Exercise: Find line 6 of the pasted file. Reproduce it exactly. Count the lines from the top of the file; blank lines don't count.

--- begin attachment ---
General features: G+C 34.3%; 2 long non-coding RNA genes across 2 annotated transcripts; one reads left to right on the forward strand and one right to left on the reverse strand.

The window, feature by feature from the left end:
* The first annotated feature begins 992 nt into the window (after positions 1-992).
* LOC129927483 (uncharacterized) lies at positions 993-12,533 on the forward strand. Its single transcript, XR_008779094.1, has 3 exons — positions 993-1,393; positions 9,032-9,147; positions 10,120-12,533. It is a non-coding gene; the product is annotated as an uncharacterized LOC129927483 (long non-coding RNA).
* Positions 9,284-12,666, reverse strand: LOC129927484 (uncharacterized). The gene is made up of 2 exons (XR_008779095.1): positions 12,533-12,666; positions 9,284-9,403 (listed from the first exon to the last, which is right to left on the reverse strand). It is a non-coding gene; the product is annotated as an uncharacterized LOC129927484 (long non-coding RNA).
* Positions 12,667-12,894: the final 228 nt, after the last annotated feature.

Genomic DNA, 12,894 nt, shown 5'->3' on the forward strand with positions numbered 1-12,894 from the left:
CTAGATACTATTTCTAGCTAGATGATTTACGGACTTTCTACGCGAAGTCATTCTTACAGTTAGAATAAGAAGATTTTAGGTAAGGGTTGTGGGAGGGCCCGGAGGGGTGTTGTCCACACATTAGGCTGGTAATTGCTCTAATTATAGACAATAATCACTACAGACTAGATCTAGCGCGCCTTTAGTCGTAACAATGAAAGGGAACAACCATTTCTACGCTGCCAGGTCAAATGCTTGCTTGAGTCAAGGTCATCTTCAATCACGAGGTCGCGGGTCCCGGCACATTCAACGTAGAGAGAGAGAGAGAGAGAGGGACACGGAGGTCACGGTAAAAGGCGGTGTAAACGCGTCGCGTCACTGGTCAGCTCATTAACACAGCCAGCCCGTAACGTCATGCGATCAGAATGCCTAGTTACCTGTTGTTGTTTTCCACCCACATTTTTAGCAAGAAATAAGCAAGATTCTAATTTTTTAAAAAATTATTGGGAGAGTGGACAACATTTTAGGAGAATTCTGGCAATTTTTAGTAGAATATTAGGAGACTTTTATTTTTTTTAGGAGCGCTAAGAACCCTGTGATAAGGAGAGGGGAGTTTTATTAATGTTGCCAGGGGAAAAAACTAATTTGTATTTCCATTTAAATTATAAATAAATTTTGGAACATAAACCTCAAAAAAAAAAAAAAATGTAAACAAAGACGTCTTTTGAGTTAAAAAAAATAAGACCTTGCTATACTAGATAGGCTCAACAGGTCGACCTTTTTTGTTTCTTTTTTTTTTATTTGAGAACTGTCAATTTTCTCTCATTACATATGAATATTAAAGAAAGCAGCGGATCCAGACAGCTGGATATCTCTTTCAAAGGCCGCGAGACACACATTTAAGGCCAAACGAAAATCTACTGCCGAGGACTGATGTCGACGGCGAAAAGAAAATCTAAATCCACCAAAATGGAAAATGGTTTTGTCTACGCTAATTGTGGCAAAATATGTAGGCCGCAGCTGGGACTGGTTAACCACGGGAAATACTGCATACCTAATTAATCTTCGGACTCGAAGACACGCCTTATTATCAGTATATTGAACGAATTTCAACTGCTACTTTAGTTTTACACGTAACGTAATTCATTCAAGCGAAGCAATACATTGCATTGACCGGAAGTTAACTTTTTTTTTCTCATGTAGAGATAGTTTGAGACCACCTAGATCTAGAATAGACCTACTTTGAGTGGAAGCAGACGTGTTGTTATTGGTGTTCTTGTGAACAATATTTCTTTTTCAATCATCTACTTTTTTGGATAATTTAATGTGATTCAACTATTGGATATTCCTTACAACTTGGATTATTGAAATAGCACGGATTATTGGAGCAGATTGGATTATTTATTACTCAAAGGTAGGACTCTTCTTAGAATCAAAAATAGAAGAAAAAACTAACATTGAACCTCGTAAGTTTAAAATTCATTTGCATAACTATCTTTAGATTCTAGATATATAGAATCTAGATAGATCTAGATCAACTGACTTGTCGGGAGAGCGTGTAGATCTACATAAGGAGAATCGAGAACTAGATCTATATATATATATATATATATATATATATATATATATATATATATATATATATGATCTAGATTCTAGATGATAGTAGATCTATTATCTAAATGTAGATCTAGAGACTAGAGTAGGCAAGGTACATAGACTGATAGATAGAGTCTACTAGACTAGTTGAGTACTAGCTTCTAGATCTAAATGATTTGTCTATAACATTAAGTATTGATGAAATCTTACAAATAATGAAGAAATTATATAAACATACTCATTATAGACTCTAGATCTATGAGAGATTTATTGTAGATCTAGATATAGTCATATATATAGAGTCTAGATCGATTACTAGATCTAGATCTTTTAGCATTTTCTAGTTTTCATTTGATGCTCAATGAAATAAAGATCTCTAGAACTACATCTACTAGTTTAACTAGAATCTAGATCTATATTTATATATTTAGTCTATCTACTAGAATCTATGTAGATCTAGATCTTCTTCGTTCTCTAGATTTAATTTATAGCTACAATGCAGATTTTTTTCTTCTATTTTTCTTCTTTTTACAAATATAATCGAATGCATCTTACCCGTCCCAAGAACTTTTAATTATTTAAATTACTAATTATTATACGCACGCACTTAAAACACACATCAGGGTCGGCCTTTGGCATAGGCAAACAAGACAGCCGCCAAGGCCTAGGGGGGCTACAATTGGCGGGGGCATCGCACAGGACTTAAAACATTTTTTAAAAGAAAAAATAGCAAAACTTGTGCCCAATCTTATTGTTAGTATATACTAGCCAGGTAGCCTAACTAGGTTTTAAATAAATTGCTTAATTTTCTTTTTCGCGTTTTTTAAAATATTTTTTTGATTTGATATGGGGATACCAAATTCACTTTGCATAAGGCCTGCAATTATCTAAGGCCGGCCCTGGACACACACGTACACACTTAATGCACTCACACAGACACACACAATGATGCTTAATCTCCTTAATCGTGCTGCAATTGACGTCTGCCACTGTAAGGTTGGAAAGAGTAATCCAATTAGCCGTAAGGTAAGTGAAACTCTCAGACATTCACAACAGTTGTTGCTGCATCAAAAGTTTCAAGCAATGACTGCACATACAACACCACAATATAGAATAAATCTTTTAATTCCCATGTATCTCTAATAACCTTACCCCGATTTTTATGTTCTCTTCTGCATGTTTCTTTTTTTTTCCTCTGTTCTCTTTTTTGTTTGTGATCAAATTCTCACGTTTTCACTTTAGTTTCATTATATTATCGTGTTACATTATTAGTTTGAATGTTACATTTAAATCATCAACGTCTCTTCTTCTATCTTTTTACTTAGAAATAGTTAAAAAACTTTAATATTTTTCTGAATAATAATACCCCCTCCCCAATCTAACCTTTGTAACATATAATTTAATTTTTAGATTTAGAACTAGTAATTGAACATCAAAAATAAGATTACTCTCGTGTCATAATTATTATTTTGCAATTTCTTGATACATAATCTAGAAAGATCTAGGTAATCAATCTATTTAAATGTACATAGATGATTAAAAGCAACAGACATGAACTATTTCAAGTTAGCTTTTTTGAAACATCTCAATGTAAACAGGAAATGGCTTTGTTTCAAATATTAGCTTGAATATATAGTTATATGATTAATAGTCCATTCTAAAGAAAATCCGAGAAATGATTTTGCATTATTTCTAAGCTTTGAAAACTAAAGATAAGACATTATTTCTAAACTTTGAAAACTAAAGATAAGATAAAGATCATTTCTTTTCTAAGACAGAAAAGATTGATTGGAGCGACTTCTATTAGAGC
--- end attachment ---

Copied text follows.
* Positions 12,667-12,894: the final 228 nt, after the last annotated feature.